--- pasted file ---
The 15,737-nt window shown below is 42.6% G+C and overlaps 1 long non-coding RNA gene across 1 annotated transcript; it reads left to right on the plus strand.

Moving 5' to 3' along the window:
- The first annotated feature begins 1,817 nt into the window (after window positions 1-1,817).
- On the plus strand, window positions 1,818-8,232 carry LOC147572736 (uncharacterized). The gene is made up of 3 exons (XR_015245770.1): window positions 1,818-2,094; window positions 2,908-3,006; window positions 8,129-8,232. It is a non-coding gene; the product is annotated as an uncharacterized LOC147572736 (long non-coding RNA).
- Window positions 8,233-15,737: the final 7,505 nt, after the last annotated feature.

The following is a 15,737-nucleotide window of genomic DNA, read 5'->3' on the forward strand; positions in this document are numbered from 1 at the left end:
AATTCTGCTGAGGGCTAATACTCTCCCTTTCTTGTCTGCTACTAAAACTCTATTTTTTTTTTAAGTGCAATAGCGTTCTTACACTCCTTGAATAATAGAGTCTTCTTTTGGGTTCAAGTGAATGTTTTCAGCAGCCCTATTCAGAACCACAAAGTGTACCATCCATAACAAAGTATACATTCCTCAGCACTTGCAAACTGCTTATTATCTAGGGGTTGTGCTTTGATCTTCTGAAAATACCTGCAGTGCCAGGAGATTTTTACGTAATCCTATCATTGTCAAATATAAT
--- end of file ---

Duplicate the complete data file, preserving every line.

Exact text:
The 15,737-nt window shown below is 42.6% G+C and overlaps 1 long non-coding RNA gene across 1 annotated transcript; it reads left to right on the plus strand.

Moving 5' to 3' along the window:
- The first annotated feature begins 1,817 nt into the window (after window positions 1-1,817).
- On the plus strand, window positions 1,818-8,232 carry LOC147572736 (uncharacterized). The gene is made up of 3 exons (XR_015245770.1): window positions 1,818-2,094; window positions 2,908-3,006; window positions 8,129-8,232. It is a non-coding gene; the product is annotated as an uncharacterized LOC147572736 (long non-coding RNA).
- Window positions 8,233-15,737: the final 7,505 nt, after the last annotated feature.

The following is a 15,737-nucleotide window of genomic DNA, read 5'->3' on the forward strand; positions in this document are numbered from 1 at the left end:
AATTCTGCTGAGGGCTAATACTCTCCCTTTCTTGTCTGCTACTAAAACTCTATTTTTTTTTTAAGTGCAATAGCGTTCTTACACTCCTTGAATAATAGAGTCTTCTTTTGGGTTCAAGTGAATGTTTTCAGCAGCCCTATTCAGAACCACAAAGTGTACCATCCATAACAAAGTATACATTCCTCAGCACTTGCAAACTGCTTATTATCTAGGGGTTGTGCTTTGATCTTCTGAAAATACCTGCAGTGCCAGGAGATTTTTACGTAATCCTATCATTGTCAAATATAAT